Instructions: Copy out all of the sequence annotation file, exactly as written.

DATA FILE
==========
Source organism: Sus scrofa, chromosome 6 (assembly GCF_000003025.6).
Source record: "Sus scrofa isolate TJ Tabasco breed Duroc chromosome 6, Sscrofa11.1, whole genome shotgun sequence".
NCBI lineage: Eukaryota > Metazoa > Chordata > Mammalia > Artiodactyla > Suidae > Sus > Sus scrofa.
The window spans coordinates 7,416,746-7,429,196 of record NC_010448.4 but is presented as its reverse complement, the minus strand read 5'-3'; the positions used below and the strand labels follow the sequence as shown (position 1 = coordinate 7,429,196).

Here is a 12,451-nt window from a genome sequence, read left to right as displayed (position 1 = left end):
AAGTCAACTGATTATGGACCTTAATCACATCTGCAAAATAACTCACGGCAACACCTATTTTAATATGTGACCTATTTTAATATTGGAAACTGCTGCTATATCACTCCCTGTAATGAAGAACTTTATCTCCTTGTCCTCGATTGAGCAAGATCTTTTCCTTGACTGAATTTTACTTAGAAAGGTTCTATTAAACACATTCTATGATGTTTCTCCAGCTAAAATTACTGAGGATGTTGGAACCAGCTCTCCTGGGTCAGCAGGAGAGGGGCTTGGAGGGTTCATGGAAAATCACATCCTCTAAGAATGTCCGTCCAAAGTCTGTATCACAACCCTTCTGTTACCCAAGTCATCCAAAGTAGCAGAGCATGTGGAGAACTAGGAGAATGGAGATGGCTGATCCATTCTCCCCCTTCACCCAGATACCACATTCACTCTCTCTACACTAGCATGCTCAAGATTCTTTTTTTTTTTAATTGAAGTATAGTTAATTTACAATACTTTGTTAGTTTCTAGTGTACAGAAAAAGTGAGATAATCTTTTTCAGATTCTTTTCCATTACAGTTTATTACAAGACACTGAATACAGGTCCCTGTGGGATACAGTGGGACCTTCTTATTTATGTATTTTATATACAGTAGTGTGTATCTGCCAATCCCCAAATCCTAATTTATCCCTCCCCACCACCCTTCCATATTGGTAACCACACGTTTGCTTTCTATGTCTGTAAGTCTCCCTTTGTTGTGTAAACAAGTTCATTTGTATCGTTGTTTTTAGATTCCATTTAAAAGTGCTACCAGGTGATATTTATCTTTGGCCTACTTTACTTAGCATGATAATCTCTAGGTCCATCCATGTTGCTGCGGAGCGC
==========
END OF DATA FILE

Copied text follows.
Source organism: Sus scrofa, chromosome 6 (assembly GCF_000003025.6).
Source record: "Sus scrofa isolate TJ Tabasco breed Duroc chromosome 6, Sscrofa11.1, whole genome shotgun sequence".
NCBI lineage: Eukaryota > Metazoa > Chordata > Mammalia > Artiodactyla > Suidae > Sus > Sus scrofa.
The window spans coordinates 7,416,746-7,429,196 of record NC_010448.4 but is presented as its reverse complement, the minus strand read 5'-3'; the positions used below and the strand labels follow the sequence as shown (position 1 = coordinate 7,429,196).

Here is a 12,451-nt window from a genome sequence, read left to right as displayed (position 1 = left end):
AAGTCAACTGATTATGGACCTTAATCACATCTGCAAAATAACTCACGGCAACACCTATTTTAATATGTGACCTATTTTAATATTGGAAACTGCTGCTATATCACTCCCTGTAATGAAGAACTTTATCTCCTTGTCCTCGATTGAGCAAGATCTTTTCCTTGACTGAATTTTACTTAGAAAGGTTCTATTAAACACATTCTATGATGTTTCTCCAGCTAAAATTACTGAGGATGTTGGAACCAGCTCTCCTGGGTCAGCAGGAGAGGGGCTTGGAGGGTTCATGGAAAATCACATCCTCTAAGAATGTCCGTCCAAAGTCTGTATCACAACCCTTCTGTTACCCAAGTCATCCAAAGTAGCAGAGCATGTGGAGAACTAGGAGAATGGAGATGGCTGATCCATTCTCCCCCTTCACCCAGATACCACATTCACTCTCTCTACACTAGCATGCTCAAGATTCTTTTTTTTTTTAATTGAAGTATAGTTAATTTACAATACTTTGTTAGTTTCTAGTGTACAGAAAAAGTGAGATAATCTTTTTCAGATTCTTTTCCATTACAGTTTATTACAAGACACTGAATACAGGTCCCTGTGGGATACAGTGGGACCTTCTTATTTATGTATTTTATATACAGTAGTGTGTATCTGCCAATCCCCAAATCCTAATTTATCCCTCCCCACCACCCTTCCATATTGGTAACCACACGTTTGCTTTCTATGTCTGTAAGTCTCCCTTTGTTGTGTAAACAAGTTCATTTGTATCGTTGTTTTTAGATTCCATTTAAAAGTGCTACCAGGTGATATTTATCTTTGGCCTACTTTACTTAGCATGATAATCTCTAGGTCCATCCATGTTGCTGCGGAGCGC